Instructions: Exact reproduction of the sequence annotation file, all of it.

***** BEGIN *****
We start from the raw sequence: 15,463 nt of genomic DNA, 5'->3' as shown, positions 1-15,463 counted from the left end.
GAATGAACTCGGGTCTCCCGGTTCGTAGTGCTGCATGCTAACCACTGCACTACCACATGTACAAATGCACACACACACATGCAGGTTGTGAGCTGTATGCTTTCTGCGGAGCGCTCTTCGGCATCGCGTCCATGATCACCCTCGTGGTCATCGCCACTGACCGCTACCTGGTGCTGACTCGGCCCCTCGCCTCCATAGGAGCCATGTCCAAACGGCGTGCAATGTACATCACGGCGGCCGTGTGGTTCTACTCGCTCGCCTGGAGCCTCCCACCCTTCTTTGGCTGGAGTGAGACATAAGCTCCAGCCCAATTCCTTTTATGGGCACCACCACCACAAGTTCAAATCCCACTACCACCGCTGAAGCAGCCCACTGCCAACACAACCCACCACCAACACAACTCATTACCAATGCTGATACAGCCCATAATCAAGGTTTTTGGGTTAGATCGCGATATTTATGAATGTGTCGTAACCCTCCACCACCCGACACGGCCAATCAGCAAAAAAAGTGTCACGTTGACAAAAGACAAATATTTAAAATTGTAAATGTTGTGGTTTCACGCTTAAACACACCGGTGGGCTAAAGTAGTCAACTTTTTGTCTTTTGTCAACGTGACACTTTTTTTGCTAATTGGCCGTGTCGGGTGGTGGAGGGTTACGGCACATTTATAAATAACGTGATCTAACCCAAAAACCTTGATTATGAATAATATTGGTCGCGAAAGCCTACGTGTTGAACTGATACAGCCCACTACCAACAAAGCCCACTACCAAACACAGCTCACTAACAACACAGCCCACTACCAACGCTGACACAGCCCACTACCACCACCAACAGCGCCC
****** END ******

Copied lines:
We start from the raw sequence: 15,463 nt of genomic DNA, 5'->3' as shown, positions 1-15,463 counted from the left end.
GAATGAACTCGGGTCTCCCGGTTCGTAGTGCTGCATGCTAACCACTGCACTACCACATGTACAAATGCACACACACACATGCAGGTTGTGAGCTGTATGCTTTCTGCGGAGCGCTCTTCGGCATCGCGTCCATGATCACCCTCGTGGTCATCGCCACTGACCGCTACCTGGTGCTGACTCGGCCCCTCGCCTCCATAGGAGCCATGTCCAAACGGCGTGCAATGTACATCACGGCGGCCGTGTGGTTCTACTCGCTCGCCTGGAGCCTCCCACCCTTCTTTGGCTGGAGTGAGACATAAGCTCCAGCCCAATTCCTTTTATGGGCACCACCACCACAAGTTCAAATCCCACTACCACCGCTGAAGCAGCCCACTGCCAACACAACCCACCACCAACACAACTCATTACCAATGCTGATACAGCCCATAATCAAGGTTTTTGGGTTAGATCGCGATATTTATGAATGTGTCGTAACCCTCCACCACCCGACACGGCCAATCAGCAAAAAAAGTGTCACGTTGACAAAAGACAAATATTTAAAATTGTAAATGTTGTGGTTTCACGCTTAAACACACCGGTGGGCTAAAGTAGTCAACTTTTTGTCTTTTGTCAACGTGACACTTTTTTTGCTAATTGGCCGTGTCGGGTGGTGGAGGGTTACGGCACATTTATAAATAACGTGATCTAACCCAAAAACCTTGATTATGAATAATATTGGTCGCGAAAGCCTACGTGTTGAACTGATACAGCCCACTACCAACAAAGCCCACTACCAAACACAGCTCACTAACAACACAGCCCACTACCAACGCTGACACAGCCCACTACCACCACCAACAGCGCCC